Private Ownership versus Institutional ownership: exclusion pricing of initial public offerings

Lawrence Haar, Dr Laura N. Haar

    Research output: Contribution to journalArticlepeer-review



    The authors examine the literature with respect to the pricing of initial public offerings and focus upon the relationship of pricing to the structure and conduct of the investment banking industry. Using a data base of all share offerings undertaken in the United States over a two and a half year period, the authors find that there is considerable evidence for the proposition that large, prestigious, and well capitalised investment banks tend to price their share offerings at a higher absolute level than those not meeting such characteristics. Using classical statistical methods, the authors find that the pricing strategy of investment banks is connected to their affiliation with investment funds and unit trusts. The motives for such pricing strategies, the authors argue, lie with the affiliation of investment banks with investment funds, suggesting that the pricing of new share offerings may be a means of excluding retail investors from participating in the strong returns such issues exhibit. The authors raise legal and regulatory implications of their findings in the context of the general consolidation observed within the investment banking industry.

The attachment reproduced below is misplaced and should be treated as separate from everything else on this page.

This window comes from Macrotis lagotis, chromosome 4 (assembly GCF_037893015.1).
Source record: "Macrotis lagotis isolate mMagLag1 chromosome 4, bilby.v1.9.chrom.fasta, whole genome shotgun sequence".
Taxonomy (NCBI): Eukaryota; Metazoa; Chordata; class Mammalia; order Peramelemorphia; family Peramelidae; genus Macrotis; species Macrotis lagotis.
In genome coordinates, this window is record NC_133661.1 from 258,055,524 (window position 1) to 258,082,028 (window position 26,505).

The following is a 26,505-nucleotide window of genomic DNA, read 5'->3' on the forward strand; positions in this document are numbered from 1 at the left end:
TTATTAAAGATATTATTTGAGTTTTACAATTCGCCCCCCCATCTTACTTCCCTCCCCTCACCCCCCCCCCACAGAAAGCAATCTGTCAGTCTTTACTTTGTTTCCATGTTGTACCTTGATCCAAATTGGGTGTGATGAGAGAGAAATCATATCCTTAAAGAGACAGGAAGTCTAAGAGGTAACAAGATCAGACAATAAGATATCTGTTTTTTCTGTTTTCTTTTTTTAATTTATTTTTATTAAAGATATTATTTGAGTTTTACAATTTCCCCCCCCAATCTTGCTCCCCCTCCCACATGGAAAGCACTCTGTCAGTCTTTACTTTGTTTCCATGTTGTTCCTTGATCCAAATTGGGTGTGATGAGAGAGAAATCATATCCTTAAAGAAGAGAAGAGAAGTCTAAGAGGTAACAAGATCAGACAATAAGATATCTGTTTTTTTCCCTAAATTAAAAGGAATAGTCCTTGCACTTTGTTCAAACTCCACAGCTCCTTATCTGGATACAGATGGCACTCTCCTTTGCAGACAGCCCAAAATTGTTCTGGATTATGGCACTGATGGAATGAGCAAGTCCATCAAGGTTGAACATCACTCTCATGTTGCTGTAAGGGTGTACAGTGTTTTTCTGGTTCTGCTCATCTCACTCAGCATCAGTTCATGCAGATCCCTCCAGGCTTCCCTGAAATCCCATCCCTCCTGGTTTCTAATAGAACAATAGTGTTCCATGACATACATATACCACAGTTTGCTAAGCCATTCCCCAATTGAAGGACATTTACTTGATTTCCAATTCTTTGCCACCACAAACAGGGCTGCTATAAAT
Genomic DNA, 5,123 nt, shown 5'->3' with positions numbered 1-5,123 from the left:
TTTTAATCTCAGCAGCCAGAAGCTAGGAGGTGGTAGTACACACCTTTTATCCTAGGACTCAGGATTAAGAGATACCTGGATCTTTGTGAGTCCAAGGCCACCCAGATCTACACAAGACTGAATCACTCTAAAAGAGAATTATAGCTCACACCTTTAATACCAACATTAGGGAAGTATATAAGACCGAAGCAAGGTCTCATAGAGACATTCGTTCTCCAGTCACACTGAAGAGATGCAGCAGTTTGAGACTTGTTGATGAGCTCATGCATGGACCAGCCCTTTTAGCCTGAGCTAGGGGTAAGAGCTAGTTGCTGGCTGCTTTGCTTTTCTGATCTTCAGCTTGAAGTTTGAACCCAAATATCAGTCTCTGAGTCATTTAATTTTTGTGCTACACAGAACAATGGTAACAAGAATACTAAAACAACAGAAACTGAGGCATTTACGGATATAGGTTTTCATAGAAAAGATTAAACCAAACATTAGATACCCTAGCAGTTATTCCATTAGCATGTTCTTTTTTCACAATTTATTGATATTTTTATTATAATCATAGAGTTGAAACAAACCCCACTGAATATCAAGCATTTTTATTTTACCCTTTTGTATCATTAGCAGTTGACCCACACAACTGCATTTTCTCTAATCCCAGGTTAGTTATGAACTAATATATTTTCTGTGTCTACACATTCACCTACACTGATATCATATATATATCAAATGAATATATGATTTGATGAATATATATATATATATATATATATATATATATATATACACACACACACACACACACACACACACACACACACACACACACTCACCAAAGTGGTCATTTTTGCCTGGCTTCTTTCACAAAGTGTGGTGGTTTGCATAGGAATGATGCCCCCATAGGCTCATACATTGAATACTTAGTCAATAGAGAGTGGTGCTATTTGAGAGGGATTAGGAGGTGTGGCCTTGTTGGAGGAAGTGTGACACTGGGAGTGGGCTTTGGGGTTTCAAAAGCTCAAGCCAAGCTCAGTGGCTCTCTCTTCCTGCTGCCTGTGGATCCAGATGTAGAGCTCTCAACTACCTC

Original languageEnglish
    Article number3
    Pages (from-to)243-263
    Number of pages20
    JournalJournal of Business Ethics
    Issue number3
    Publication statusPublished - 2003


    • IPO
    • Public Offerings
    • Share Ownership


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